Online libel: Aussie blogger’s victims are helpless


Posted at Mar 28 2008 01:32 PM | Updated as of Mar 28 2008 09:32 PM

Early this month, Australian Brian Gorrell, 40, signed up for a free blog account. His blog—on stories about love, money, betrayal, violence, and crimes of the young party-going segment of Philippine society’s rich and famous—has since gripped hundreds of thousands, growing into an Internet sensation.   It has also become a case study for online libel laws as those who feel they have been defamed try to seek legal redress.   Readers in China , Canada , Australia , Philippines —especially in the Philippines —and other parts of the globe have been checking out Gorrel’s blog religiously. In a single day, he draws an online traffic of over 50,000. That is very high for a personal blog.
Other bloggers and even foreign media organizations including various Philippine media groups have also picked up his story.
Why the fuss over this blog?                     
His blog—a personal account of his experiences with a Filipino ex-lover—has all the elements of controversy. In the process, he tells all about the sons and daughters of wealthy families with whom he hang out when he was in the Philippines. Once or twice, familiar big political surnames are dropped, too.
He writes about a model allegedly cheating on her influential husband, a popular events organizer allegedly selling drugs in his parties, personalities who are supposedly drug addicts, and other ugly details about his former friends.   $70,000-debt
But Gorrell says that the purpose of the blog is not to shame all his former friends. It is the means to an end, which is to get back the money that his former lover allegedly stole from him. It amounts to US$70,000—his lifetime savings he says—which he invested in a joint restaurant business with the former lover. The restaurant turned out to be non-existent, so his account goes.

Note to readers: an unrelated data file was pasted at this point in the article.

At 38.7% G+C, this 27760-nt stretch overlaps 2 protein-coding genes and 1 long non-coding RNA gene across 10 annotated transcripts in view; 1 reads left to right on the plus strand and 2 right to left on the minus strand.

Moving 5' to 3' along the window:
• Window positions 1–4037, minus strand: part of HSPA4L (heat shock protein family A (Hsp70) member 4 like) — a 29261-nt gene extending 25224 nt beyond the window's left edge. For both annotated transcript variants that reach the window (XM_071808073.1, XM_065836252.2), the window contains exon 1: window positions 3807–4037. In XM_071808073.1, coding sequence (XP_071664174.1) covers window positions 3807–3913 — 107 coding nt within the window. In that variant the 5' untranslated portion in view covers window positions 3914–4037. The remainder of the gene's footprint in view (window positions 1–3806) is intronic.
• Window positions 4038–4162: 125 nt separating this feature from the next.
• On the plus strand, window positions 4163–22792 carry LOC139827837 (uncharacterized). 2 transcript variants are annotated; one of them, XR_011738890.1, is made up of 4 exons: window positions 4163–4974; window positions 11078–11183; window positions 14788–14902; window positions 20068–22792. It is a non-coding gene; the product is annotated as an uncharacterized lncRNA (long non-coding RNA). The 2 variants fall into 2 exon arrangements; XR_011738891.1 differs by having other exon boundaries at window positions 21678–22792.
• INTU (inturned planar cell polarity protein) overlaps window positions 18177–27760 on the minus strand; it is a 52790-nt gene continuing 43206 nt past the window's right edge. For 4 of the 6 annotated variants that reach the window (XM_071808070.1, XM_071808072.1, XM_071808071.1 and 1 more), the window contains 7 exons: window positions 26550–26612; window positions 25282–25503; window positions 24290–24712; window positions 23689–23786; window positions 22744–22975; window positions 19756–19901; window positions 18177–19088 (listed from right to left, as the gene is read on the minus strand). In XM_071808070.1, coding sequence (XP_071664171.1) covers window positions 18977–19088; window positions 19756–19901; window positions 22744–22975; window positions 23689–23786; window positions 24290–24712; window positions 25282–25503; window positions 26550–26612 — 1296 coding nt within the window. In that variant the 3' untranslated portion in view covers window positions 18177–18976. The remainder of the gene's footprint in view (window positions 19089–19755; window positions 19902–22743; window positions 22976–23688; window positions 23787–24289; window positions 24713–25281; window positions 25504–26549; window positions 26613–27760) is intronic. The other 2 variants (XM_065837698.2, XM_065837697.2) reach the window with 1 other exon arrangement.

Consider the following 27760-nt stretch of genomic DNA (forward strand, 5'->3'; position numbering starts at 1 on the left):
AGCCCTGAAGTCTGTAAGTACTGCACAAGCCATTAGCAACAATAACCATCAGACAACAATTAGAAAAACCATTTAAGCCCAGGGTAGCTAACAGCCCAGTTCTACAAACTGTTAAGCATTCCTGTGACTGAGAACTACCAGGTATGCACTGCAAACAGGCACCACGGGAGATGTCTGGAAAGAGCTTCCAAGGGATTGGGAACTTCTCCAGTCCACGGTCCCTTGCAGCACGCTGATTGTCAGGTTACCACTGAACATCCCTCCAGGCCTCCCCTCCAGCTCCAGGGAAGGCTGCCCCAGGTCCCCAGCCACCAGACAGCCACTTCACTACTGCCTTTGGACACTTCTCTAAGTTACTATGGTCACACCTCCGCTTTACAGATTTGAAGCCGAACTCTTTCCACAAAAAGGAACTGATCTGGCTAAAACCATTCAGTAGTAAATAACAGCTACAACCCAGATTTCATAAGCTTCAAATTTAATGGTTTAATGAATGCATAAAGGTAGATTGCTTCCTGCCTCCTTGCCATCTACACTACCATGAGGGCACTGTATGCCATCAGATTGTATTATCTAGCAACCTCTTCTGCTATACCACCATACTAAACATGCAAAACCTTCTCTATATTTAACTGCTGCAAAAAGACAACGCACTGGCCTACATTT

Gorrell writes that they had a violent fight after he began asking the former lover about his investment. One thing led to another and Gorrell had to fly back to Australia .   And then the blog was born.   In every post, Gorrel always begs for the ex-lover to pay him back.  “Pay me back, [name of Filipino lover] PLEASE. I’m begging you to end this for me. I need the money. My medication is not cheap. My HIV is not going anyway anytime soon,” he said in one post.
Comments on Gorrell’s posts show that a majority of his readers believe his account. That he is HIV positive also generated a lot of sympathy for the Australian.
Lawyers’ concerns   Unknown perhaps to Gorrell, his blog has also stirred up the “interest” of some Filipino lawyers who are not in any way related to his characters. Lawyer Edwin Lacierda, an expert on Constitutional law teaching at the Far Eastern University and De La Salle University, is among the unexpected visitors of Gorrell’s blog.
More than the scandals, it is the legal implications of the blog that Lacierda finds interesting. Even University of the Philippines College of Law lawyer Theodore Te finds the unfolding Internet scandal “exciting” for the legal community. He first read about Gorrell in the newspapers.
Gorrell is right when he said, “it has become bigger than me,” referring to the blog. Although not the first of its kind, Gorrell’s blog intensified discussions on how, if at all, the Internet should be controlled.
When Gorrell posted his stories on the Internet, they began to have lives of their own. At one point Gorrell decided to shut down the blog. But after receiving 3,000 emails all over the world asking him to revive it, he did.   There’s little he can do to moderate the comments, too. Gorrell himself, creator of the blog, lost control over it.
Libelous?   Based on his scan on the blog, Lacierda finds “cause of action” for Gorrell, citing several image copies of his bank documents.
On the other hand, Lacierda also finds Gorrell’s statements “libelous.” “They are malicious,” he said.   This is the reason is not divulging the identities of the Filipino characters—most of whom are not public figures.
UP Law professor JJ Disini agreed with Lacierda’s assessment of the blog. “I think that the statements are libelous,” he told ANC’s Media in Focus on March 27. He explained that while some of the characters in Gorrell’s blog are famous, the libelous statements have nothing to do with what they are famous for.
Aside from libel, Disini said that Gorrell may also be charged with blackmail. “Blackmail may be a crime where he is from.”
The other characters who have been dragged were treated unfairly by Gorrell, Disini said. Gorrell also wrote uncompromising details about the former lover’s friends in an attempt to get them to pressure the former lover to pay him back.   “In a very basic level, that’s unfair,” Disini said. “[They are] being used as pawns to get the money back.”